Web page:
Apple, Verizon to offer wireless updates to iPhone?
Sources tell 9to5Mac that the companies will begin offering wireless over-the-air updates to the iPhone following the release of iOS 5.
Lance WhitneyContributing Writer
Lance Whitney is a freelance technology writer and trainer and a former IT professional. He's written for Time, CNET, PCMag, and several other publications. He's the author of two tech books--one on Windows and another on LinkedIn.
Will Verizon iPhone users finally be able to update their devices wirelessly without the need for iTunes?
Multiple sources have told Apple news site 9to5Mac that Apple and Verizon Wireless will soon offer over-the-air updates to the iPhone following this fall's expected release of iOS 5. Although iOS 5 itself won't be available wirelessly, 9to5Mac reports that any future updates to the OS will come over the air. With such a change, people would no longer need a PC and iTunes to act as the middlemen to keep their smartphones current.
If the reports are true, Apple would join rival Google, which already offers Android users the ability to update their devices sans computer. Apple reportedly also has the technology to update its devices over the air already, but the company has apparently been cautious about opening it up everywhere. However, Apple has been chatting with Verizon about unleashing this technology since early this year, said 9to5Mac.
The sources didn't say whether wireless updates would also be available on AT&T or international carriers of the iPhone. No specific mention was made to the iPad or iPod Touch, but the same technology logically should extend to all of Apple's iOS devices.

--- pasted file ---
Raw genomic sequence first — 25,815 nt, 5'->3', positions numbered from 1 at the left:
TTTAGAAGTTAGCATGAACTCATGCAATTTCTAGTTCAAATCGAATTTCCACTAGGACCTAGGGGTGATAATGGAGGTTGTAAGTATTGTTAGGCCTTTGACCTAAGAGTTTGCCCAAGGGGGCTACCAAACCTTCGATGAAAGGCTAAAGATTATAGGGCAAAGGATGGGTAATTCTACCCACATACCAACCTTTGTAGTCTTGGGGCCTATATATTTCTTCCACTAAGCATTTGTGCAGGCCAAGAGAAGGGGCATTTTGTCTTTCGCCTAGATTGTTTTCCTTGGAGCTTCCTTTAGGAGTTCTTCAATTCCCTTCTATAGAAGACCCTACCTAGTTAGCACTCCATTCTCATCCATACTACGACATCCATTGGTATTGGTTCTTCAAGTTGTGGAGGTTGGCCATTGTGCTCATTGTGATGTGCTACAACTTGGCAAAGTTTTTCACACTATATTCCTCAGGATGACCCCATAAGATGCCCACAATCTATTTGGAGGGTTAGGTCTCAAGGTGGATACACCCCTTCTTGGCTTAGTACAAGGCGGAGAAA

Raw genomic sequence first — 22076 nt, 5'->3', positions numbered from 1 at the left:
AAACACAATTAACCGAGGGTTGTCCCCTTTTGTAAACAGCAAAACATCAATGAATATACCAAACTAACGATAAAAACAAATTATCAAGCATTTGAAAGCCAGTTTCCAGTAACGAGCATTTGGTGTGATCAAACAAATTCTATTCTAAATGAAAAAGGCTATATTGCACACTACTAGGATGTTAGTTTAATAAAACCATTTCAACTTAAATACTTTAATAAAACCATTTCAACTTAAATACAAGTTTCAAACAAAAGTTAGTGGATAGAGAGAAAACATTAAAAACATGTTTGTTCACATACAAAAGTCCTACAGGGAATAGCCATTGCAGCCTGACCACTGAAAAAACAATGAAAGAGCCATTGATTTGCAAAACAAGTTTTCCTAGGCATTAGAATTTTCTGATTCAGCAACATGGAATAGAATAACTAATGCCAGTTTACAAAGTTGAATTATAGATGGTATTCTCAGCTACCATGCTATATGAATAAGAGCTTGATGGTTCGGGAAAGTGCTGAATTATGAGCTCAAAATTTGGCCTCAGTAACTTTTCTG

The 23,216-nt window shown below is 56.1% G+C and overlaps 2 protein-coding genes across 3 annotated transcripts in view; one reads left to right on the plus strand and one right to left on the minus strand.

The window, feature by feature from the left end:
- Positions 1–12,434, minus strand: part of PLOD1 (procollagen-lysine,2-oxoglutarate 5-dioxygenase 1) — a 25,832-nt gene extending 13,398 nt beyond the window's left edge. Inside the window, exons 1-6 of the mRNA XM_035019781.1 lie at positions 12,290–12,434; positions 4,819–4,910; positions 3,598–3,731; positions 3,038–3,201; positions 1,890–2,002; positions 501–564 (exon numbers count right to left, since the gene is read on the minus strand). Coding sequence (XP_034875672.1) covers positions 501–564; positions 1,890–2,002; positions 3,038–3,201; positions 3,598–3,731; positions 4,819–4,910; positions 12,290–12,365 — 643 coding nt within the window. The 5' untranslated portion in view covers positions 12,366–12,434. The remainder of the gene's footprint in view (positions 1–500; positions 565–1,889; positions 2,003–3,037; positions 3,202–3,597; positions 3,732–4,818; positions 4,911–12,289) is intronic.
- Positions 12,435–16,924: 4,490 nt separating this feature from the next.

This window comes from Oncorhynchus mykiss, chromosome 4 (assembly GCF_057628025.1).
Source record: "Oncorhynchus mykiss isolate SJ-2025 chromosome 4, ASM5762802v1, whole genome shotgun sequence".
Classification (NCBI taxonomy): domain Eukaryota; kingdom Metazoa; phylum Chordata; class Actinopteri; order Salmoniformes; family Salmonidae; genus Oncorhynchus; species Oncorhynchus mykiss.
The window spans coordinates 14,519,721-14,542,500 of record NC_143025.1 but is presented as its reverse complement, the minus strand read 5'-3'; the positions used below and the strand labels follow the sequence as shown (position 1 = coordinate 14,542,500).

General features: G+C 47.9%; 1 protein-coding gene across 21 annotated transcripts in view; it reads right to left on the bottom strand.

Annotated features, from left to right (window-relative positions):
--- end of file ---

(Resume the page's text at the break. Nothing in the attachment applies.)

Though over-the-air updates would provide a convenient, mobile way to keep the iPhone updated, there are a couple of potential pitfalls.
Most iOS updates now weigh in at over 600MB, a hefty payload to deliver wirelessly. 9to5Mac believes Apple would have to pare down the size of its updates, perhaps by offering smaller and more incremental updates rather than fewer and larger updates.
Also, updating an iPhone through iTunes first syncs the contents of the device to the PC as a precaution in the event the update fails. If an update were to bypass iTunes, people would need some other way to back up and sync their devices, perhaps through some sort of cloud-based system.
Tech enthusiast site Pocket Lint adds a slightly different spin to the story, saying that if Apple were to apply over-the-air updates, it would apply them universally and not just to the Verizon iPhone. The site believes we'll hear more about this potential new development in a month when Apple opens the doors to its Worldwide Developers Conference.